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Scripture in the Anglican Tradition: The Story of the King James Bible

the-holy-bible-king-james-version“[W]hat has influenced the whole history of England and America more than the King James Bible?” —Leland Ryken

The King James, or Authorized, translation of the Bible is one of the most popular and influential books ever published. In his history of the King James translation, God’s Secretaries, Adam Nicolson reckons that more than five billion copies have been sold since the KJV’s completion in 1611. Its influence goes beyond its intended use “to be read aloud in churches” into the realm of poetry, literature, music, and politics. In his book In the Beginning: The Story of the King James Bible and How It Changed a Nation, a Language, and a Culture, Alister McGrath argues:

Without the King James Bible, there would have been no Paradise Lost, no Pilgrim’s Progress, no Handel’s Messiah, no Negro spirituals, and no Gettysburg Address. These, and innumerable other works, were inspired by the language of this Bible. Without this Bible, the culture of the English-speaking world would have been immeasurably impoverished.

The Oxford English Dictionary counts 257 English idioms that the King James translation coined or popularized. Phrases such as “out of the mouths of babes” and “fly in the ointment” are still part of the popular lexicon. Continue Reading…

The Anglican Church: Scripture, Reason, and Tradition

Richard HookerPart of what makes the Anglican Church the via media (middle way) is the conviction that its beliefs and practices must derive from a thorough integration of Scripture, reason, and tradition. Though it’s impossible to achieve a perfect equilibrium, Anglicans believe that we are in danger of teaching and living heresy if we highlight one of these categories such that it excludes the others.

Richard Hooker

One of the earliest understandings of the concept of integrating Scripture, reason, and tradition comes from Richard Hooker. He argues that the Church has authority to establish governance and order (reason) and that though it has authority in doctrine, it cannot deviate from the faith that has been handed on to it (tradition):

“Be it in matter of the one kind or of the other, what Scripture doth plainly deliver, to that the first place both of credit and obedience is due; the next where-unto is whatsoever any man can necessarily conclude by force of reason; after these the voice of the Church succeedeth. That which the Church by her ecclesiastical authority shall probably think and define to be true or good, must in congruity of reason overrule all other inferior judgments whatsoever.” —Laws of Ecclesiastical Polity, book V, 8:2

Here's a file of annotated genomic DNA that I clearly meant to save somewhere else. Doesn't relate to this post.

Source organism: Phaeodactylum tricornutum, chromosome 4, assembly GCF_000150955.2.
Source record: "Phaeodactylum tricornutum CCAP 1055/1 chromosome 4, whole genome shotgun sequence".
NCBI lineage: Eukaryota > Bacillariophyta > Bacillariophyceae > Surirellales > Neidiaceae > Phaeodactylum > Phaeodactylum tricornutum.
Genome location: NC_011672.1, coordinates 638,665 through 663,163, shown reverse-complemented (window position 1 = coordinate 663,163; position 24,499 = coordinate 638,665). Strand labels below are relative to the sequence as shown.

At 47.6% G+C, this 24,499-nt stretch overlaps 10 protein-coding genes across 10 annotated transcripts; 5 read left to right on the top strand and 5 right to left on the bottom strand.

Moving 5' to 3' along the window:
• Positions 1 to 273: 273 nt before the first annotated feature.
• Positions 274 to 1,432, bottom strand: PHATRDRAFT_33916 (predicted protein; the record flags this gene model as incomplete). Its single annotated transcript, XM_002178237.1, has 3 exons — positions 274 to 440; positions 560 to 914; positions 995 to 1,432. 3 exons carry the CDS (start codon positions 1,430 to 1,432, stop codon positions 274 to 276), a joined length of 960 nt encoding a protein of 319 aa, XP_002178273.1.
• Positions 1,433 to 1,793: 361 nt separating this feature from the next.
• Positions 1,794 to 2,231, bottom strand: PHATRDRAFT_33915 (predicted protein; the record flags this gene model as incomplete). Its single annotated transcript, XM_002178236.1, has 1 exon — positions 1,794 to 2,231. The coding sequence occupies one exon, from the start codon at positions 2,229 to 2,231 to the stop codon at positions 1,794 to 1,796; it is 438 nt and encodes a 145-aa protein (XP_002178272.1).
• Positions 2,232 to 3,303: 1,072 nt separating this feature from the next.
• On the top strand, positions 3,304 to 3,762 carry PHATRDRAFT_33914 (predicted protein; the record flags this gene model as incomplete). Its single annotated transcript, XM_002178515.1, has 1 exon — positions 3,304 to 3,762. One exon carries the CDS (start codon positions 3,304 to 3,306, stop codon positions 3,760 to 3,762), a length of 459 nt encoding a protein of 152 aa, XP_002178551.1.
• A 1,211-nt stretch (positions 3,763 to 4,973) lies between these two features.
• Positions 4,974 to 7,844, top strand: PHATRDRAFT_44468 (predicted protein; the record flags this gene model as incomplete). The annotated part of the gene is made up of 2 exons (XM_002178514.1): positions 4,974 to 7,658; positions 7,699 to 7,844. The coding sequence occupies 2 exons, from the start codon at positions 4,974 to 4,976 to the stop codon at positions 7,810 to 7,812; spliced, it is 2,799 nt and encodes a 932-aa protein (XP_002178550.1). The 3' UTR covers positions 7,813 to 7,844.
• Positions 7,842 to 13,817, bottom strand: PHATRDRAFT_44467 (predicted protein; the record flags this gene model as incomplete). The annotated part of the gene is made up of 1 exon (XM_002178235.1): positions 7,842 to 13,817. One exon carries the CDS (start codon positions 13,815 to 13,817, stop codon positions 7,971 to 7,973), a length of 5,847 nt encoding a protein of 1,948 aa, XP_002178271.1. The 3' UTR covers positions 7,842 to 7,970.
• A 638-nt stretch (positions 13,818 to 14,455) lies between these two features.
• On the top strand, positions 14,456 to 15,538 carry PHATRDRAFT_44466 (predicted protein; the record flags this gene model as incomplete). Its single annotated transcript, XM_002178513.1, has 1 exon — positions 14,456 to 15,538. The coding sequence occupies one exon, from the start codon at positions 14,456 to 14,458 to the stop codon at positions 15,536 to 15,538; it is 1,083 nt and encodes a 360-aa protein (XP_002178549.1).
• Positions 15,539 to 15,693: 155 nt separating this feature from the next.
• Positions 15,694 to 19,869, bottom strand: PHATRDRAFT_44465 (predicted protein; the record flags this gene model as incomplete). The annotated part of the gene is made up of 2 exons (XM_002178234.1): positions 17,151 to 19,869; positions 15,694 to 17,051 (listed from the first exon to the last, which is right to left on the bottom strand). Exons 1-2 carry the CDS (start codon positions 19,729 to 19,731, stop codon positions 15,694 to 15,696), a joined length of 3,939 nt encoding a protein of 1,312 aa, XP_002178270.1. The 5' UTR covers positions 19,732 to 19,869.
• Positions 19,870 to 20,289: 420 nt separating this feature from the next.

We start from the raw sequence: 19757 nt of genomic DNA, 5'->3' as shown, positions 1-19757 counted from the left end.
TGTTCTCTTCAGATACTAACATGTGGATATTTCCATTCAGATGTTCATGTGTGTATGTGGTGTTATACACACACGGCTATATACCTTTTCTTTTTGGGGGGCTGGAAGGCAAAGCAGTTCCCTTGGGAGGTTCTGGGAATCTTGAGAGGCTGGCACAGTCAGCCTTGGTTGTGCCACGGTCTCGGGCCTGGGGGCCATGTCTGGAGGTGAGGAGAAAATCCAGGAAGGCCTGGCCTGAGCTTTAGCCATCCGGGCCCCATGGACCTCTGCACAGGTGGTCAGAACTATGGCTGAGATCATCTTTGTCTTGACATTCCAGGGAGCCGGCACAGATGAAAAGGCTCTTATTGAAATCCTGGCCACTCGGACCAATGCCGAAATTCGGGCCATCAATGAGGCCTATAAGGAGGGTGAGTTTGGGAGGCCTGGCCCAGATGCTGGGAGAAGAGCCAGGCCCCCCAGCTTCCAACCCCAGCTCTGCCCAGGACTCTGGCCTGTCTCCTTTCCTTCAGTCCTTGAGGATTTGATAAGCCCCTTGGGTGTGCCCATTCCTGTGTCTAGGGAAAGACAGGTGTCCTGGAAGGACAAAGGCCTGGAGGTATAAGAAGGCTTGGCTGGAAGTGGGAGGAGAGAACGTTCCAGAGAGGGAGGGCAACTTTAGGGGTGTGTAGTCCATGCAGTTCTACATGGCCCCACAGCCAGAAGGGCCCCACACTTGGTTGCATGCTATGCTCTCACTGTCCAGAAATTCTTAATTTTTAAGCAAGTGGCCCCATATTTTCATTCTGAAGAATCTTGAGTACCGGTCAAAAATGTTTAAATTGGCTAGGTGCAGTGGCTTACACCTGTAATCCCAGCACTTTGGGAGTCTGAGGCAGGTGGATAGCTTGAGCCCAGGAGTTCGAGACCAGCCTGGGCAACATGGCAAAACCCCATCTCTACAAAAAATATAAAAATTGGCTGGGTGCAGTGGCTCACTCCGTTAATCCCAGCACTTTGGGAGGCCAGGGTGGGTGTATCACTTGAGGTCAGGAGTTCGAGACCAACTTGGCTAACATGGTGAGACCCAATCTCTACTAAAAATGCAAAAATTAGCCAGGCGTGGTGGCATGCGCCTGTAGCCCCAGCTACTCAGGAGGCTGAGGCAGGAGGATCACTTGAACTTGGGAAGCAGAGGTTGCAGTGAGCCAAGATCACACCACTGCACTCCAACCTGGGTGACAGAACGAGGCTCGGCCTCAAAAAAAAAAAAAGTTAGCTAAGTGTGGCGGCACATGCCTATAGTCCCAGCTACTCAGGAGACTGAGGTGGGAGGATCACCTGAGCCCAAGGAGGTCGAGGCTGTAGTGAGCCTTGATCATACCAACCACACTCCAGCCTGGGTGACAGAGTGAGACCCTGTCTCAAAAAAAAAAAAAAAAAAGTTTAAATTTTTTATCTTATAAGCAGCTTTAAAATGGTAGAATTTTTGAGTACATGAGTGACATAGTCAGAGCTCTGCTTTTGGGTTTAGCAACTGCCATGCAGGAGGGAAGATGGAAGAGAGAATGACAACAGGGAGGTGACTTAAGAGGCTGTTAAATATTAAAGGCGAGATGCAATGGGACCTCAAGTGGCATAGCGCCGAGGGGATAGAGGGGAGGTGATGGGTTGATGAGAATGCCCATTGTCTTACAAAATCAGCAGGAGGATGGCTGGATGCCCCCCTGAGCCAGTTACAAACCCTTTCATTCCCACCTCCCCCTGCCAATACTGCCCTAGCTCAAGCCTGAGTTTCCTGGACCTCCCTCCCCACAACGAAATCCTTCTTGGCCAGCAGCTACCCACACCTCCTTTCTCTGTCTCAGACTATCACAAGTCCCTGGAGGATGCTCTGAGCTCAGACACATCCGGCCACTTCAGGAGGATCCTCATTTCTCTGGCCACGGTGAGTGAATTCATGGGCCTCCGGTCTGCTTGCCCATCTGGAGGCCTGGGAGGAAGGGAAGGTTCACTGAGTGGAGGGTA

Continue Reading…

Get Updates on Products in the Anglican Tradition

Book of Common PrayerLogos is adding resources that focus specifically on the Anglican/Episcopalian tradition. To that end, Logos has made me the Anglican product manager and tasked me with identifying important works from the Anglican/Episcopalian tradition that we can add to our existing Anglican products. As someone who just completed a thesis on early nineteenth-century Anglicanism (particularly the Oxford or Tractarian Movement), I am aware of many products we can add and very enthusiastic about the pairing of Anglican products with Logos’ powerful platform.

Often considered the Via Media (middle way), Anglicanism has historically drawn on resources from a wide variety of Christian traditions in addition to its own. Consequently, Anglicans will benefit from having their own specific resources integrated into Logos’ extensive product line (some 32,000 titles from all Christian traditions).

The Anglican tradition has significantly influenced other Christian traditions. The King James Version of the Bible was produced at the command of King James I for use in Anglican worship. Anglican bishop Thomas Ken wrote the familiar Doxology “Praise God from whom all blessings flow.” The poets John Donne and George Herbert were both writing from the Anglican tradition. More recently, the influential writings of C. S. Lewis, the biblical scholarship of N. T. Wright, the theology of J. I. Packer and John Stott, and the evangelistic/educational Alpha Course have all come out of Anglicanism. So, whether you are Anglican or not, this new product is good news. You’ll have access to the wealth of Anglican resources alongside the abundance of resources from other Christian traditions.

Under the mercy,
Benjamin Amundgaard

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